___ Snag 20- to 30-minute catnaps on the weekends and if you get home from work on the early side -- but don't snooze for much more than this. Long naps can actually make you feel more tired than you were before you started.
___ Get some exercise (we know it's tough these days, but even a walk'll do). Active gals tend to sleep more soundly than couch potatoes. Just don't work out too close to bedtime (wrap it up at least two hours before) because you'll be hopped up on endorphins and may actually have a harder time dozing off.
___ Have a small, pre-bed snack. Try a handful of peanuts and a few crackers or whole-grain cereal with skim milk. These combos of carbs and tryptophan are known sleep-promoters.
___ Keep your bedroom on the cool side. Yes, even if it's winter! Feeling overheated is so common during pregnancy -- and you're never going to rest well if you're boiling. Tend to go hot-and-cold? Tuck an extra quilt at the foot of the bed to pull up if you start to feel chilly.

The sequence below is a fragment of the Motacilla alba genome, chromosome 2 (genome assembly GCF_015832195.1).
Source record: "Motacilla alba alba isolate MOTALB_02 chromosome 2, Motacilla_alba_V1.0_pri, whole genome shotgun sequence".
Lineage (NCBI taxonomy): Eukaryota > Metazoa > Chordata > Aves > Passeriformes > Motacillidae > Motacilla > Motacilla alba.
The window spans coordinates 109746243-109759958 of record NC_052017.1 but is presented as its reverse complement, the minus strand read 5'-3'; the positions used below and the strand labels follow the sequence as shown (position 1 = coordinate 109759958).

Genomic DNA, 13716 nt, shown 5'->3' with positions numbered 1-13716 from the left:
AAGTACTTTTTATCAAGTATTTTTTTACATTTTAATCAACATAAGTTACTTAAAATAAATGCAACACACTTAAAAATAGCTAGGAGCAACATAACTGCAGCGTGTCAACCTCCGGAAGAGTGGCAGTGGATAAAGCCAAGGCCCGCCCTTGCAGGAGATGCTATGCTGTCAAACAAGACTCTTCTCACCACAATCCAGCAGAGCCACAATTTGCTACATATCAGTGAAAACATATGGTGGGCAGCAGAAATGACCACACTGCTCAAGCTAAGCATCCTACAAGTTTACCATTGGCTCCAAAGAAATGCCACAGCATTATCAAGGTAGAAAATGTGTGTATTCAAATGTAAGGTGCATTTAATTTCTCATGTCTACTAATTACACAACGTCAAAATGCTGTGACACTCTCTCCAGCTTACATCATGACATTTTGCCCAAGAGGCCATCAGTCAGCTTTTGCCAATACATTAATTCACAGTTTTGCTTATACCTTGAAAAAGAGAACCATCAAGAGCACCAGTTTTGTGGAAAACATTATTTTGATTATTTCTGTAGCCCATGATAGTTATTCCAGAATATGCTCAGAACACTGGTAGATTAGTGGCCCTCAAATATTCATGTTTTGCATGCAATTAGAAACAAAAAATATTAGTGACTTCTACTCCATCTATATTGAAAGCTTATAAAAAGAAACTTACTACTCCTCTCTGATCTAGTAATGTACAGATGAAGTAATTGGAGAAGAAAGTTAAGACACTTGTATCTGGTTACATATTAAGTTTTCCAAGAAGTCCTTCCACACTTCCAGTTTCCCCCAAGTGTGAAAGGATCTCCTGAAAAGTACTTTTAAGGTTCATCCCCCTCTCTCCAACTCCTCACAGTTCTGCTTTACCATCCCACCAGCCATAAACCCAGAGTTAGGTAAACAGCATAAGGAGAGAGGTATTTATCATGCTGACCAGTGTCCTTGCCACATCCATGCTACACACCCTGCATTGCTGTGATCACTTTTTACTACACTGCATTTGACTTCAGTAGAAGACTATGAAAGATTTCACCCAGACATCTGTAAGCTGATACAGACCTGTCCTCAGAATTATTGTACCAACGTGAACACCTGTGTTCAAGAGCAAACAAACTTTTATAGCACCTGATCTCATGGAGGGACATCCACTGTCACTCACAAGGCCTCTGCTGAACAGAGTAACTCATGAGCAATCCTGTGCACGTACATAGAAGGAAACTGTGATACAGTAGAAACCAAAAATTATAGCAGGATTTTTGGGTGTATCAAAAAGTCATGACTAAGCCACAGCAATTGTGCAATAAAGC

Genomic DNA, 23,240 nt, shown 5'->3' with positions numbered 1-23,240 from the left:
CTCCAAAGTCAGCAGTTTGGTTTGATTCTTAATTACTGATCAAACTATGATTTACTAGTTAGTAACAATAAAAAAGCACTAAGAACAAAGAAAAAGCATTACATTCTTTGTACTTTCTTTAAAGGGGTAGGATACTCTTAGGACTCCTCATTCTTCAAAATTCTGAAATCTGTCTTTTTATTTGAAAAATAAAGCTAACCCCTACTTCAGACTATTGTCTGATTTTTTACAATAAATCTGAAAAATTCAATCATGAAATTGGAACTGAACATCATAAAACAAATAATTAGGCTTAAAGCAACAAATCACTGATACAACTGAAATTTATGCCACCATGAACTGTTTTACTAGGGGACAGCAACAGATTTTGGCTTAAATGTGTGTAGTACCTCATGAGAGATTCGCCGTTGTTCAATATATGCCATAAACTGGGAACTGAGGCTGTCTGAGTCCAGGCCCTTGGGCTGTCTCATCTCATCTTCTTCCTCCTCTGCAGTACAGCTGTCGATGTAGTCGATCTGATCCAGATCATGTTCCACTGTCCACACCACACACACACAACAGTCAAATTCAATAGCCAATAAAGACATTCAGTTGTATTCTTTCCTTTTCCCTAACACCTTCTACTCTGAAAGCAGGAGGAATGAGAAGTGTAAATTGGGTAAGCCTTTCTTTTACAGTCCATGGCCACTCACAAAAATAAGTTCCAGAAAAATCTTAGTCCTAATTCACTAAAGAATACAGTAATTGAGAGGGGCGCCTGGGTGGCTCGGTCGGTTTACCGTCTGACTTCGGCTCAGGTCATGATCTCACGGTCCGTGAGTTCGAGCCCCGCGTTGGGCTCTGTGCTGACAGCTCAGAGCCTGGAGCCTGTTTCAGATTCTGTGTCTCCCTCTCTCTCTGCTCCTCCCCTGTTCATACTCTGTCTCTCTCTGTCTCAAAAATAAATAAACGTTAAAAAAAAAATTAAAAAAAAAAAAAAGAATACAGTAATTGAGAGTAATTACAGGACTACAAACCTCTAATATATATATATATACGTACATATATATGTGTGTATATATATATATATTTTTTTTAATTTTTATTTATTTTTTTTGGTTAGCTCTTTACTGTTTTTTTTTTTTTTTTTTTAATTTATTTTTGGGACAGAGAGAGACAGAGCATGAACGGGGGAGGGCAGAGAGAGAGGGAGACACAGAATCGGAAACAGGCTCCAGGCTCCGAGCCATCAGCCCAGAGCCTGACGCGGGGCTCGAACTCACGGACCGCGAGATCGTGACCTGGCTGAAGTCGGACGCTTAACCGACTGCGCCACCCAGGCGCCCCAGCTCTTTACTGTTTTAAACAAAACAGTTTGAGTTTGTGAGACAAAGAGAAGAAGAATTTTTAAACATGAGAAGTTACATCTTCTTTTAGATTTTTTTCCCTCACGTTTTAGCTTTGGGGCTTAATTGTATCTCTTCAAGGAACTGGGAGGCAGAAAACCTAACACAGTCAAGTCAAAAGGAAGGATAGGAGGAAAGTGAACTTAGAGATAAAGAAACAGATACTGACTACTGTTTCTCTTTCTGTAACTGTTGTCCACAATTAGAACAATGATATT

___ Go to bed with a clear head. To unload any worries before you turn in, keep a notebook on the night table. Much insomnia among preggo women stems from unresolved stresses -- especially with issues about the baby (labor, how you'll be as a mom, balancing work and fam, etc.).
___ Get yourself comfy! (Okay, no position may feel that cozy right about now.) But those long pregnancy pillows you always hear new moms raving about can help -- or you can also just build a little wall with a couple of regular pillows, roll onto your side, and throw a leg over one of them. Same idea.
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